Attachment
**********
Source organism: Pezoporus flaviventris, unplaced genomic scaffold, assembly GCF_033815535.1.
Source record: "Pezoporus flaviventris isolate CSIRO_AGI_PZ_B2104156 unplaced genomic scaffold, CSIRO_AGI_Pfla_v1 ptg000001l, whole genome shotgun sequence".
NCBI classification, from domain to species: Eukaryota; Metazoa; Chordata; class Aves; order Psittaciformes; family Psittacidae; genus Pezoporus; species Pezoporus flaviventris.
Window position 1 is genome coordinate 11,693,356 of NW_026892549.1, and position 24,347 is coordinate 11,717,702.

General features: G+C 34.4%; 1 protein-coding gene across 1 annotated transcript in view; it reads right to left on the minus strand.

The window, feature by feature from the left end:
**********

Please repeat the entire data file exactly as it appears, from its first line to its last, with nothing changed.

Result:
Source organism: Pezoporus flaviventris, unplaced genomic scaffold, assembly GCF_033815535.1.
Source record: "Pezoporus flaviventris isolate CSIRO_AGI_PZ_B2104156 unplaced genomic scaffold, CSIRO_AGI_Pfla_v1 ptg000001l, whole genome shotgun sequence".
NCBI classification, from domain to species: Eukaryota; Metazoa; Chordata; class Aves; order Psittaciformes; family Psittacidae; genus Pezoporus; species Pezoporus flaviventris.
Window position 1 is genome coordinate 11,693,356 of NW_026892549.1, and position 24,347 is coordinate 11,717,702.

General features: G+C 34.4%; 1 protein-coding gene across 1 annotated transcript in view; it reads right to left on the minus strand.

The window, feature by feature from the left end: